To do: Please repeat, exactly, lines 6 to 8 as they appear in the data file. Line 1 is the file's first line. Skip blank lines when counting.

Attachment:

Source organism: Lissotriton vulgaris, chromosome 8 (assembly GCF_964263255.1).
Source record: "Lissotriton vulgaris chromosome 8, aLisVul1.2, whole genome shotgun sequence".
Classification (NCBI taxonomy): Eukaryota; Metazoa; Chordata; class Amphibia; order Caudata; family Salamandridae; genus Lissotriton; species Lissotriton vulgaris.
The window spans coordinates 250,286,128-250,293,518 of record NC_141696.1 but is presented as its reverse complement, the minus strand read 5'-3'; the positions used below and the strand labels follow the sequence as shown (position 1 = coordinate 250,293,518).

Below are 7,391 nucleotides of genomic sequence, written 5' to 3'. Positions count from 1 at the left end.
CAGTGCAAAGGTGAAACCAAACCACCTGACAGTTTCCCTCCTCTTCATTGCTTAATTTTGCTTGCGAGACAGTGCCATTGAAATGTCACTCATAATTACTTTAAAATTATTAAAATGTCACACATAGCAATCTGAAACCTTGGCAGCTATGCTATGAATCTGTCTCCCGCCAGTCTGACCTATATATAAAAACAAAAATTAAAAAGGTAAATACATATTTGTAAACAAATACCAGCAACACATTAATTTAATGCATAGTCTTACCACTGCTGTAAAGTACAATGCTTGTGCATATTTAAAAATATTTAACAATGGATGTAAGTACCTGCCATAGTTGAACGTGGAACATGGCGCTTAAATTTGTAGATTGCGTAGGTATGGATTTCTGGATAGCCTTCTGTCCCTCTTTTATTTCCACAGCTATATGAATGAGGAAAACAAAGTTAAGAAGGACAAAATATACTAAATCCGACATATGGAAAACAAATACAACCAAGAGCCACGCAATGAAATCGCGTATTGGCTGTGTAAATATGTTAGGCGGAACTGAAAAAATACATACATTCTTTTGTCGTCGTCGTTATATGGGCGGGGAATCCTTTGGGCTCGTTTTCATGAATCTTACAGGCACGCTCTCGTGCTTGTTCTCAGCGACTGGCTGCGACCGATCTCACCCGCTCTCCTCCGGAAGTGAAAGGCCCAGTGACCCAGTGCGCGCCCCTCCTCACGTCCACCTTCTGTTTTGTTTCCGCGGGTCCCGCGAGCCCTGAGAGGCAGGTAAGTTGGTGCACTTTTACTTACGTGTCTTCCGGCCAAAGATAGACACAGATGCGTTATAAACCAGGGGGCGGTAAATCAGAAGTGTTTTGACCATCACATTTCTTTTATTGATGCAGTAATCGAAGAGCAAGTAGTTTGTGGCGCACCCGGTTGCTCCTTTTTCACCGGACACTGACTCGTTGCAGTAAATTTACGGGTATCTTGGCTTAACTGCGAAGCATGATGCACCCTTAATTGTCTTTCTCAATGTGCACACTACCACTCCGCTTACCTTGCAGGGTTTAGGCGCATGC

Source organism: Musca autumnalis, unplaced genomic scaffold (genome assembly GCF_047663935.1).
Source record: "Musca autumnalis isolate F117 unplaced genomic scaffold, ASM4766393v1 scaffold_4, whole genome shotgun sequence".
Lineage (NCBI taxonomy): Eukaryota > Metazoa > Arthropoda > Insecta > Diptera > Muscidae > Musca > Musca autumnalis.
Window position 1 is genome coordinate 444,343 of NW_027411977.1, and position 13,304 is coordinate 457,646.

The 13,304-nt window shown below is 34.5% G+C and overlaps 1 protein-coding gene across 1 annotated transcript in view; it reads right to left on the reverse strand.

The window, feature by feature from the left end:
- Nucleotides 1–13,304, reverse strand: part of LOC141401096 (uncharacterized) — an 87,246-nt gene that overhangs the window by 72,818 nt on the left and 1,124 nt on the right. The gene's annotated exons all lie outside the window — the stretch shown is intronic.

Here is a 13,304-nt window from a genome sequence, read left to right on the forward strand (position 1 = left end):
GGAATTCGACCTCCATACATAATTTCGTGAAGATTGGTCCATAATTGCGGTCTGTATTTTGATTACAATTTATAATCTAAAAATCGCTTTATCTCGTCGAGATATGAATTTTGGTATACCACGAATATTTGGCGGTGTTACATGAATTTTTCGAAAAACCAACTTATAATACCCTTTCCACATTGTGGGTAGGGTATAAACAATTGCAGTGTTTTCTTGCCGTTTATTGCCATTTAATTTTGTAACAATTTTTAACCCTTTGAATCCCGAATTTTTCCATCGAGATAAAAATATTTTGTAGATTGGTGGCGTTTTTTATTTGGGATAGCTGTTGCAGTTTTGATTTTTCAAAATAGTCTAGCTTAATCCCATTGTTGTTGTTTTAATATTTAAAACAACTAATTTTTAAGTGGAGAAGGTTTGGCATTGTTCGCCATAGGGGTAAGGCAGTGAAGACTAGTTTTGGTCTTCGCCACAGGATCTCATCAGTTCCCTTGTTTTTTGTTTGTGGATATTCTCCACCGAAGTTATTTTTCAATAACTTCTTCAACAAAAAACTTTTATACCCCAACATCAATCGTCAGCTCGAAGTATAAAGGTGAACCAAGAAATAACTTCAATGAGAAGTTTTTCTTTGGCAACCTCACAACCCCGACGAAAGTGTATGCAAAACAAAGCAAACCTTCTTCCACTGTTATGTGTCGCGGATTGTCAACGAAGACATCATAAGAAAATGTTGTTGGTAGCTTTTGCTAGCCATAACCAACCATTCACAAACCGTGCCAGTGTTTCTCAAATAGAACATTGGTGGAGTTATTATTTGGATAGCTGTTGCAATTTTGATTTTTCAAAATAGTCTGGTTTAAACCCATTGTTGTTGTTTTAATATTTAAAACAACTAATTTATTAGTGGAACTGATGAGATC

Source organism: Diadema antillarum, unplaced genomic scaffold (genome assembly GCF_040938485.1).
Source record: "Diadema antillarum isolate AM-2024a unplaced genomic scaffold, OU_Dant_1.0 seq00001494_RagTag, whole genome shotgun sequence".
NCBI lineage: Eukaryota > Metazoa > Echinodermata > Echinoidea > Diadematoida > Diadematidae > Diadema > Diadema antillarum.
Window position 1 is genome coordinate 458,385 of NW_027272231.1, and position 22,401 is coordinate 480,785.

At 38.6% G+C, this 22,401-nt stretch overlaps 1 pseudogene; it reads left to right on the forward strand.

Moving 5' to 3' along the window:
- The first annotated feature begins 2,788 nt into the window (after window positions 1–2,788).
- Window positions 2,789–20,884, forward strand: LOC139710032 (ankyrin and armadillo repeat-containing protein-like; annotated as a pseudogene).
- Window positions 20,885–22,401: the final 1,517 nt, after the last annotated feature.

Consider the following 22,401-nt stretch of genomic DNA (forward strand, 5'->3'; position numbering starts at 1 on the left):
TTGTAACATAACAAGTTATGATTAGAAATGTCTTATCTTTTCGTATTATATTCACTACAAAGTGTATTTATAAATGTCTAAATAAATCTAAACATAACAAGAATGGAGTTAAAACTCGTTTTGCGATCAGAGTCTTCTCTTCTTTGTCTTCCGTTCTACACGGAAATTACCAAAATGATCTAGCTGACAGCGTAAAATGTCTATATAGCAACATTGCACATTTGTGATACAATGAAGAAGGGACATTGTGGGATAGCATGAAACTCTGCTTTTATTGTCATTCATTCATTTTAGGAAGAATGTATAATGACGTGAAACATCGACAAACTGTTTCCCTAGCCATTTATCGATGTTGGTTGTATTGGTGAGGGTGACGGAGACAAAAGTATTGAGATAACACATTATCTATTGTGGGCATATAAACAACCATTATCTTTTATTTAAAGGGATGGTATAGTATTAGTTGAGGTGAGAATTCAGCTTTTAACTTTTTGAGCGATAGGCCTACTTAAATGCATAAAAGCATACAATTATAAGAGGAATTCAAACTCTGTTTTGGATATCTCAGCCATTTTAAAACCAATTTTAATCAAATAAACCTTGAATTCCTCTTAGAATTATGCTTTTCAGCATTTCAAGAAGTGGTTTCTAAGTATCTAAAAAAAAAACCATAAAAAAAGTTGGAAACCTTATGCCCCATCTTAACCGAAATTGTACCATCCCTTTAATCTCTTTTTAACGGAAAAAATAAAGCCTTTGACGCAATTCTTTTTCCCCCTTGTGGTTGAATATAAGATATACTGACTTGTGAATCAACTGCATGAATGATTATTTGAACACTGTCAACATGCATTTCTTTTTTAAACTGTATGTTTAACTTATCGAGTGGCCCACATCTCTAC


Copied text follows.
CAGTGCAAAGGTGAAACCAAACCACCTGACAGTTTCCCTCCTCTTCATTGCTTAATTTTGCTTGCGAGACAGTGCCATTGAAATGTCACTCATAATTACTTTAAAATTATTAAAATGTCACACATAGCAATCTGAAACCTTGGCAGCTATGCTATGAATCTGTCTCCCGCCAGTCTGACCTATATATAAAAACAAAAATTAAAAAGGTAAATACATATTTGTAAACAAATACCAGCAACACATTAATTTAATGCATAGTCTTACCACTGCTGTAAAGTACAATGCTTGTGCATATTTAAAAATATTTAACAATGGATGTAAGTACCTGCCATAGTTGAACGTGGAACATGGCGCTTAAATTTGTAGATTGCGTAGGTATGGATTTCTGGATAGCCTTCTGTCCCTCTTTTATTTCCACAGCTATATGAATGAGGAAAACAAAGTTAAGAAGGACAAAATATACTAAATCCGACATATGGAAAACAAATACAACCAAGAGCCACGCAATGAAATCGCGTATTGGCTGTGTAAATATGTTAGGCGGAACTGAAAAAATACATACATTCTTTTGTCGTCGTCGTTATATGGGCGGGGAATCCTTTGGGCTCGTTTTCATGAATCTTACAGGCACGCTCTCGTGCTTGTTCTCAGCGACTGGCTGCGACCGATCTCACCCGCTCTCCTCCGGAAGTGAAAGGCCCAGTGACCCAGTGCGCGCCCCTCCTCACGTCCACCTTCTGTTTTGTTTCCGCGGGTCCCGCGAGCCCTGAGAGGCAGGTAAGTTGGTGCACTTTTACTTACGTGTCTTCCGGCCAAAGATAGACACAGATGCGTTATAAACCAGGGGGCGGTAAATCAGAAGTGTTTTGACCATCACATTTCTTTTATTGATGCAGTAATCGAAGAGCAAGTAGTTTGTGGCGCACCCGGTTGCTCCTTTTTCACCGGACACTGACTCGTTGCAGTAAATTTACGGGTATCTTGGCTTAACTGCGAAGCATGATGCACCCTTAATTGTCTTTCTCAATGTGCACACTACCACTCCGCTTACCTTGCAGGGTTTAGGCGCATGC

Source organism: Musca autumnalis, unplaced genomic scaffold (genome assembly GCF_047663935.1).
Source record: "Musca autumnalis isolate F117 unplaced genomic scaffold, ASM4766393v1 scaffold_4, whole genome shotgun sequence".